• Howdy,

    Newbie rider here - 58 years old - OW arrived in mid-June - almost 50 miles on it as of today. No prior board sport experience.

    I have had 2 minor get-offs w/ some road rash and a dented helmet - both early-on - well packed GRAVEL two track driveway with slightly concaved tracks. I have been practicing, but still don't have it down. I'm sure some of it is just fear of carnage. I can ride grass aggressively all day long, but uneven gravel (especially this driveway) still gets my goat.

    Any advice to help me nail this down?

  • Just keep riding and getting better. I biffed it about three times on my OW+ until I put it in Delirium. I'm a bigger guy (260#) so I purchased an XR, which arrived in June, and I definitely can tell that it has more torque, but I still ride in Delirium. I also keep my front foot close to the fender and my back foot as far back as I can get it. No accidents yet on the OW+XR. As far as riding on uneven terrain; I just found that I needed to relax my legs more and let them act like shock absorbers, somewhat like skiing moguls. It's more getting over that twisty ankle feeling and thinking your going to get bumped off the board. Hope that helps.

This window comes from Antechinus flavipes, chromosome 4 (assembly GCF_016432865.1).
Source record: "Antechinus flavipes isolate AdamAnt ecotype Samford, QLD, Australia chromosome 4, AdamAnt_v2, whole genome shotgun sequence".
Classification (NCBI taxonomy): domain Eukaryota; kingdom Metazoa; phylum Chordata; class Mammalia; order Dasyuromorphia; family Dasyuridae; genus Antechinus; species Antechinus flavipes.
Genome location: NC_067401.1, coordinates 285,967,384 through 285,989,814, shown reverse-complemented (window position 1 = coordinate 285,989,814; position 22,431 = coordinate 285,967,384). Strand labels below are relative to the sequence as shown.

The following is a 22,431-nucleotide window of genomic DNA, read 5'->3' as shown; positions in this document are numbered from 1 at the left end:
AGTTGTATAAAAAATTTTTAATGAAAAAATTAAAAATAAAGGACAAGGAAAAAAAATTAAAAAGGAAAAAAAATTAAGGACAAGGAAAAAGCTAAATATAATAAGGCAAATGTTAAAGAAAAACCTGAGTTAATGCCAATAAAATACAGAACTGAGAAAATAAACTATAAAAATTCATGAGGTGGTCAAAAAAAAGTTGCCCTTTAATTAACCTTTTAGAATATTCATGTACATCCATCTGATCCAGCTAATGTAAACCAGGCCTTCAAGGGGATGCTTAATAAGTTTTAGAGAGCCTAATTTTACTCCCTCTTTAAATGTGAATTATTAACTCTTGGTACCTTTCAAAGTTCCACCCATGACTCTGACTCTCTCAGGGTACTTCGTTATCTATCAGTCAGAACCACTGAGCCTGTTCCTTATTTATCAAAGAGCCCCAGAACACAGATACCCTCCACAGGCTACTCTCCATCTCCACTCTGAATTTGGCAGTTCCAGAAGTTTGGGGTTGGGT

• Yes, it's like allowing your legs and ankles to shift around as bumps and board movements dictate, but your upper body and most of your center-of-gravity stays in a regular trajectory. This will help you get lower and more stable, as well.
    Also, when the contact patch of the tire is on a movable surface like gravel or a slick surface like ice or water, maintain moderate consistent speed and use early and subtle movements to direct the board, so that it doesn't "break loose" unnexpectedly, causing the escalating chain reaction type of accident.
    Soon that driveway will be nothin'.

  • Thank you. I really appreciate the advice & encouragement.

    Been practicing on the driveway this weekend. I have it pretty well nailed.

    Keeping my feet & ankles more “loose” to better absorb the side to side undulations was the key. Also, remembering that momentum is your friend on loose surfaces.

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